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Stuttering in adults

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https://www.readbyqxmd.com/read/28697606/dysphonia-in-adults-with-developmental-stuttering-a-descriptive-study
#1
Anél Botha, Elizbé Ras, Shabnam Abdoola, Jeannie Van der Linde
BACKGROUND: Persons with stuttering (PWS) often present with other co-occurring conditions. The World Health Organization's (WHO) International Classification of Functioning, Disability and Health (ICF) proposes that it is important to understand the full burden of a health condition. A few studies have explored voice problems among PWS, and the characteristics of voices of PWS are relatively unknown. The importance of conducting future research has been emphasised. OBJECTIVES: This study aimed to describe the vocal characteristics of PWS...
June 26, 2017: South African Journal of Communication Disorders. die Suid-Afrikaanse Tydskrif Vir Kommunikasieafwykings
https://www.readbyqxmd.com/read/28655373/the-pathogenesis-assessment-and-treatment-of-speech-fluency-disorders
#2
Katrin Neumann, Harald A Euler, Hans-Georg Bosshardt, Susanne Cook, Patricia Sandrieser, Martin Sommer
BACKGROUND: Approximately 1% of children and adolescents, 0.2% of women, and 0.8% of men suffer from stuttering, and lesser numbers from cluttering. Persistent speech fluency disorders often cause lifelong problems in communication and social participation. METHODS: In an interdisciplinary, evidence and consensus based clinical practice guideline, the current understanding of the nature, identification, diagnosis, and treatment of stuttering and cluttering was summarized...
June 5, 2017: Deutsches Ärzteblatt International
https://www.readbyqxmd.com/read/28642548/hemodynamics-of-speech-production-an-fnirs-investigation-of-children-who-stutter
#3
B Walsh, F Tian, J A Tourville, M A Yücel, T Kuczek, A J Bostian
Stuttering affects nearly 1% of the population worldwide and often has life-altering negative consequences, including poorer mental health and emotional well-being, and reduced educational and employment achievements. Over two decades of neuroimaging research reveals clear anatomical and physiological differences in the speech neural networks of adults who stutter. However, there have been few neurophysiological investigations of speech production in children who stutter. Using functional near-infrared spectroscopy (fNIRS), we examined hemodynamic responses over neural regions integral to fluent speech production including inferior frontal gyrus, premotor cortex, and superior temporal gyrus during a picture description task...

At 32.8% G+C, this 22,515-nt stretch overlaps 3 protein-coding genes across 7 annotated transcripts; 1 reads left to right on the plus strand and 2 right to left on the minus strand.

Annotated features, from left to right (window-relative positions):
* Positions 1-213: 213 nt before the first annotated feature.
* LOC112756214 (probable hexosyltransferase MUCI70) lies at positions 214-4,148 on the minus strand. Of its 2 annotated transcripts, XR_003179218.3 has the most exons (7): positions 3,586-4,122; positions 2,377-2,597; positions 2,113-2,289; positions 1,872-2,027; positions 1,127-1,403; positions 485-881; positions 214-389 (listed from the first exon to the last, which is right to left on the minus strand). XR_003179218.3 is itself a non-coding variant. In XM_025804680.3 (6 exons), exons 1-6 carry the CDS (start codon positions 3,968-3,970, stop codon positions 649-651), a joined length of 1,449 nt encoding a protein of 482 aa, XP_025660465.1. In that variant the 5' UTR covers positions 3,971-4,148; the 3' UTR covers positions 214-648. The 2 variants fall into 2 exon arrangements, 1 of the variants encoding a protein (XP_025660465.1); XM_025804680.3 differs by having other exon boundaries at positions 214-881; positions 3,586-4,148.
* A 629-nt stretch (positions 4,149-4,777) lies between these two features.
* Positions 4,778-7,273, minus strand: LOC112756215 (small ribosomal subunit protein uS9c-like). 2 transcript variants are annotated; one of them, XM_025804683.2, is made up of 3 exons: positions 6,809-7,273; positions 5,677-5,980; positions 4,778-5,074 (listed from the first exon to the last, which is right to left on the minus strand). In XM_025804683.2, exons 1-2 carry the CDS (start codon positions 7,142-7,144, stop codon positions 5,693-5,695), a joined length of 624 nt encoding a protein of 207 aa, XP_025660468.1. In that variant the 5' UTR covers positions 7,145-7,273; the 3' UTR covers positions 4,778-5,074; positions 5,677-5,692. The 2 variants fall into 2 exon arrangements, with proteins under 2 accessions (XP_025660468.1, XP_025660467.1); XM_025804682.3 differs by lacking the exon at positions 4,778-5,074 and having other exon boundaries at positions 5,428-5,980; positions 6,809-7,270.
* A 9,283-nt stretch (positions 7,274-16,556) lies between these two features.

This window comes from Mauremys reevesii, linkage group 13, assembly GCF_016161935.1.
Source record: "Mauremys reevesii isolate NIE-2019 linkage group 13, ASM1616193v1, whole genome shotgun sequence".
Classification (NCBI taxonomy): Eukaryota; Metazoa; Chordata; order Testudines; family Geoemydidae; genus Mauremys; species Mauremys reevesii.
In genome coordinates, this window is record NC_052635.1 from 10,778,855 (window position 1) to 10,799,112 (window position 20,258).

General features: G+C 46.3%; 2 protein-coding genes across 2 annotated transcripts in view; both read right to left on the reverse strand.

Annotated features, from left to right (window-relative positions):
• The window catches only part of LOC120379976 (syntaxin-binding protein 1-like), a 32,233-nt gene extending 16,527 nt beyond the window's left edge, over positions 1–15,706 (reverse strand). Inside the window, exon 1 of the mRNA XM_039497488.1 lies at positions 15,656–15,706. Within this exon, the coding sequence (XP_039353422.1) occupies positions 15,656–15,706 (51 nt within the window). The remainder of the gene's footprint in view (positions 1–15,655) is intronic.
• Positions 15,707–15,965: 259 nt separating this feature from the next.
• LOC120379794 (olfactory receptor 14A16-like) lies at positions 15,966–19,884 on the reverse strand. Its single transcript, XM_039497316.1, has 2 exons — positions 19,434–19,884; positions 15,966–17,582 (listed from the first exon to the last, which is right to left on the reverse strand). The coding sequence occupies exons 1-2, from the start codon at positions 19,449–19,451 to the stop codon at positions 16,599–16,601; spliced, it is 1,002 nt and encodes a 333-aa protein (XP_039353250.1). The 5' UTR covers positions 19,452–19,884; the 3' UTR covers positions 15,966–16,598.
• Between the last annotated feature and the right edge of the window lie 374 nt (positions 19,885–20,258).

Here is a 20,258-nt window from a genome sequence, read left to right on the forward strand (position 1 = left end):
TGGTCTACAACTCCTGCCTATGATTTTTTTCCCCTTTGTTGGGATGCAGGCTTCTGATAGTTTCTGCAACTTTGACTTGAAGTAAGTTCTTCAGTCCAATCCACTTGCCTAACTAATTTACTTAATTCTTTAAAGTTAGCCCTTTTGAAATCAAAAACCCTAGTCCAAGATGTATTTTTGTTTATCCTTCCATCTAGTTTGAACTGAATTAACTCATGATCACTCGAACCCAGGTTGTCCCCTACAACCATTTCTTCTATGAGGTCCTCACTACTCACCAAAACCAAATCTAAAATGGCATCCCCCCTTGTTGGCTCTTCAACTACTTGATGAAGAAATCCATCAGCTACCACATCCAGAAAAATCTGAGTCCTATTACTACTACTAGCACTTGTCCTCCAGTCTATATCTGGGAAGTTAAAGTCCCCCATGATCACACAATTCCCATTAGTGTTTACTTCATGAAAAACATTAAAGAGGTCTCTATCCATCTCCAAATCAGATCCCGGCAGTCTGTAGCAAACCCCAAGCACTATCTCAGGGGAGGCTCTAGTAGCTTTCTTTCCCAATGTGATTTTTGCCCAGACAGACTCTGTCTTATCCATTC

June 22, 2017: Scientific Reports
https://www.readbyqxmd.com/read/28614847/using-network-science-measures-to-predict-the-lexical-decision-performance-of-adults-who-stutter
#4
Nichol Castro, Kristin M Pelczarski, Michael S Vitevitch
Purpose: Methods from network science have examined various aspects of language processing. Clinical populations may also benefit from these novel analyses. Phonological and lexical factors have been examined in adults who stutter (AWS) as potential contributing factors to stuttering, although differences reported are often subtle. We reexamined the performance of AWS and adults who do not stutter (AWNS) from a previously conducted lexical decision task in an attempt to determine if network science measures would provide additional insight into the phonological network of AWS beyond traditional psycholinguistic measures...
June 15, 2017: Journal of Speech, Language, and Hearing Research: JSLHR
https://www.readbyqxmd.com/read/28577876/a-preliminary-study-on-the-neural-oscillatory-characteristics-of-motor-preparation-prior-to-dysfluent-and-fluent-utterances-in-adults-who-stutter
#5
Anna Mersov, Douglas Cheyne, Cecilia Jobst, Luc De Nil
PURPOSE: Recent literature on speech production in adults who stutter (AWS) has begun to investigate the neural mechanisms characterizing speech-motor preparation prior to speech onset. Compelling evidence has suggested that stuttering is associated with atypical processing within cortical and sub-cortical motor networks, particularly in the beta frequency range, that is effective before speech production even begins. Due to low stuttering frequency in experimental settings, however, the literature has so far predominantly reported on fluent speech production in AWS...
May 17, 2017: Journal of Fluency Disorders
https://www.readbyqxmd.com/read/28576293/the-relationship-between-the-experience-of-stuttering-and-demographic-characteristics-of-adults-who-stutter
#6
Debora Freud, Marina Kichin-Brin, Ruth Ezrati-Vinacour, Ilan Roziner, Ofer Amir
PURPOSE: This study aims to examine the association between adults' experience of stuttering and their age, gender and marital status, as well as to evaluate the psychometric properties of the Hebrew version of the OASES-A. METHODS: The Hebrew version of the OASES-A was administered to 91 adults-who-stutter. The validity of the translated version was evaluated using a subset of 43 participants, who also completed three additional instruments: (a) a Perceived Stuttering Severity (PSS) self-rating scale, (b) the Situation Avoidance Behavior Checklist (SABC), (c) the Students Life Satisfaction scale (SLSS)...
June 2017: Journal of Fluency Disorders
https://www.readbyqxmd.com/read/28576292/a-country-wide-probability-sample-of-public-attitudes-toward-stuttering-in-portugal
#7
Ana Rita S Valente, Kenneth O St Louis, Margaret Leahy, Andreia Hall, Luis M T Jesus